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Today In Payments Around The World: Sweden’s Klarna Notches $639 Million; Chinese Grocery Delivery Upstarts Seek To Go Public In US

Today In Payments Around The World: Sweden’s Klarna Notches $639 Million; Chinese Grocery Delivery Upstarts Seek To Go Public In US

June 10, 2021 at 11:38PM
by PYMNTS

In today’s top payments news around the world, Klarna raised $639 million in equity funding, while two Chinese grocery delivery startups have filed to go public in the United States. Plus, the Basel Committee on Banking Supervision is looking for input on cryptoasset regulation.

Klarna Lands $639 Million, Valuing BNPL Company At $45.6 Billion

Sweden-based Klarna notched $639 million in equity funding. The deal values the buy now, pay later (BNPL) firm at $45.6 billion. Klarna said it would harness the infusion to grow internationally and further capture retail customers. The firm has enjoyed quick growth in the decade since its founding. “Consumers continue to reject interest- and fee-laden revolving credit,” Founder and CEO Sebastian Siemiatkowski said in a previous report. “Klarna’s more transparent and convenient alternatives align with evolving global consumer preferences.”

Chinese Grocery Delivery Startups MissFresh, Dingdong Maicai File To Go Public In US

Dingdong Maicai and MissFresh, two Chinese supermarket delivery upstarts, have filed to go public in the United States. MissFresh, which is based in Beijing, was rolled out in 2014 by Co-Founders Zheng Xu and Bin Zeng. The company is aiming to list under the “MF” ticker symbol on the Nasdaq. Dingdong, which is based in Shanghai, was co-founded in 2017 by Jorn van Dijk, Leonard van Driel and Onno Faber. The company is aiming to list under the “DDL” ticker symbol on the New York Stock Exchange.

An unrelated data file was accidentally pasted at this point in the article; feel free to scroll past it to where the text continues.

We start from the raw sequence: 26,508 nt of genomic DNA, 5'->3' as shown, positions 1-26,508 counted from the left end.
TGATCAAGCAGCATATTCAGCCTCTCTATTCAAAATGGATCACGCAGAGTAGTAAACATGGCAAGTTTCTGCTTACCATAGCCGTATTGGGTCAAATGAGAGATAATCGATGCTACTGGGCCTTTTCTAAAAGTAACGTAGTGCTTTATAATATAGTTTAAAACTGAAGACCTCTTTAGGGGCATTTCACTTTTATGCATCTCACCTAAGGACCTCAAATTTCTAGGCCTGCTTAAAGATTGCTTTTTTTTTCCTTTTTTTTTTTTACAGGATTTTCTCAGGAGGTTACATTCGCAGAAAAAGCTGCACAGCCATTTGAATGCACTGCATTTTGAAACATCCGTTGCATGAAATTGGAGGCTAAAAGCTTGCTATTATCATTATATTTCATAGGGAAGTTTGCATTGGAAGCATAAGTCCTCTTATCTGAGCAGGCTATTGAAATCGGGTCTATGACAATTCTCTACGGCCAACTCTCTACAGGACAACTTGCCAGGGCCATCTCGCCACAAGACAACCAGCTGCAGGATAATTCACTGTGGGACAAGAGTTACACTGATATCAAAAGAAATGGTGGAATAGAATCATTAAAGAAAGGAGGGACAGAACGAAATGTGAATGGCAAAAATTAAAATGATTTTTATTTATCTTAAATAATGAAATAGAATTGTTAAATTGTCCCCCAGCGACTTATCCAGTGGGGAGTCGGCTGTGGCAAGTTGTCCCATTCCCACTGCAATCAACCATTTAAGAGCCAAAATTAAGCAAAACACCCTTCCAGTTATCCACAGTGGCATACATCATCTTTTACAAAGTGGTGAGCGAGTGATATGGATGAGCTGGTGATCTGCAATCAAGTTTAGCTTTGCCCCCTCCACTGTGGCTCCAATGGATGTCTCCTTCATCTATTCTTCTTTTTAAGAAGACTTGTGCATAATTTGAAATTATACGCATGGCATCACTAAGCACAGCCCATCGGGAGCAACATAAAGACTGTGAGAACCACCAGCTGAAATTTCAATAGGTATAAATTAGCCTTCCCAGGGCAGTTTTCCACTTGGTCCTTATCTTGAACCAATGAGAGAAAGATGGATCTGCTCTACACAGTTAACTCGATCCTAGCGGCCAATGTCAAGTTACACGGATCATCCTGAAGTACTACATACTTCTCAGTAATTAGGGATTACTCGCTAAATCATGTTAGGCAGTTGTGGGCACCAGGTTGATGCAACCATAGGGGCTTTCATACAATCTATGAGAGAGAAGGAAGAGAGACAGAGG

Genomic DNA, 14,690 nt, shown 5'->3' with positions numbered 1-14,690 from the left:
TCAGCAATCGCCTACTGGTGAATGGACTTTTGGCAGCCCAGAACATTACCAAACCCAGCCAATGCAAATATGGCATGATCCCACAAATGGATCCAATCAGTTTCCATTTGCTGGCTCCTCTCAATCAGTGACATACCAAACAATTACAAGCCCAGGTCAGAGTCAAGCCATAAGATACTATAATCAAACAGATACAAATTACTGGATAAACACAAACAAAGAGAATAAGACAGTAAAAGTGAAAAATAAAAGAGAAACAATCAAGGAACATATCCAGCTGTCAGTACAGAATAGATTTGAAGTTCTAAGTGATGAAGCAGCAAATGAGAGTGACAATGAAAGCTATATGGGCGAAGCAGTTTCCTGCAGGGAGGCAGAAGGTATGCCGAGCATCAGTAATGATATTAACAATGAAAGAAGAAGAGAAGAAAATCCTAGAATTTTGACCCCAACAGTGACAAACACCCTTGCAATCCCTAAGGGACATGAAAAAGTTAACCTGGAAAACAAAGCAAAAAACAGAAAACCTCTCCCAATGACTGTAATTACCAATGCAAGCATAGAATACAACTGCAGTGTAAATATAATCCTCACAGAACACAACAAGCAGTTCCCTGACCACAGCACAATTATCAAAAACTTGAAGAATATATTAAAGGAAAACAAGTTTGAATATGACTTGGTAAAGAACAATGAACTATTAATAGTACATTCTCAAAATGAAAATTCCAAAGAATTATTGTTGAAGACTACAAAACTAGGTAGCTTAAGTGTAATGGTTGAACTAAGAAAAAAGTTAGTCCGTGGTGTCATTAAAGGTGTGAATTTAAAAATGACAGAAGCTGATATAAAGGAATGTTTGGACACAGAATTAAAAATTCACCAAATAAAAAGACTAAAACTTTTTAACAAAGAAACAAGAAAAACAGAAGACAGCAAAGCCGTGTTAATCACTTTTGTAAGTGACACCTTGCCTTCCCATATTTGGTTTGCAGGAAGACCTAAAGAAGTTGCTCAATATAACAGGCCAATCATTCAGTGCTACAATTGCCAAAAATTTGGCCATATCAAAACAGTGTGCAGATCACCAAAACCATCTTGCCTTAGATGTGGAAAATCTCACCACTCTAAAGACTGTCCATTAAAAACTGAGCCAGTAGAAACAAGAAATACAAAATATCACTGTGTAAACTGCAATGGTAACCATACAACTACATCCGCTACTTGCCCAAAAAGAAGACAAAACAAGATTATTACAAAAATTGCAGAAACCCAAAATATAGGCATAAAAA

Basel Committee Exploring Cryptoasset Regulation For Banks

The Basel Committee on Banking Supervision is seeking feedback on its preliminary ideas as to how the exposure of banks to cryptoassets should be treated. The proposed treatment splits digital assets into Group 1 cryptoassets, which include certain tokenized traditional assets and stablecoins, and Group 2 cryptoassets. Bitcoin is noted as a type of Group 2 cryptoasset. Group 1 cryptoassets would be qualified for treatment under the present Basel Framework with “some modifications and additional guidance” under the proposal. Group 2 cryptoassets would have a “new conservative prudential treatment” since they “pose additional and higher risks.”

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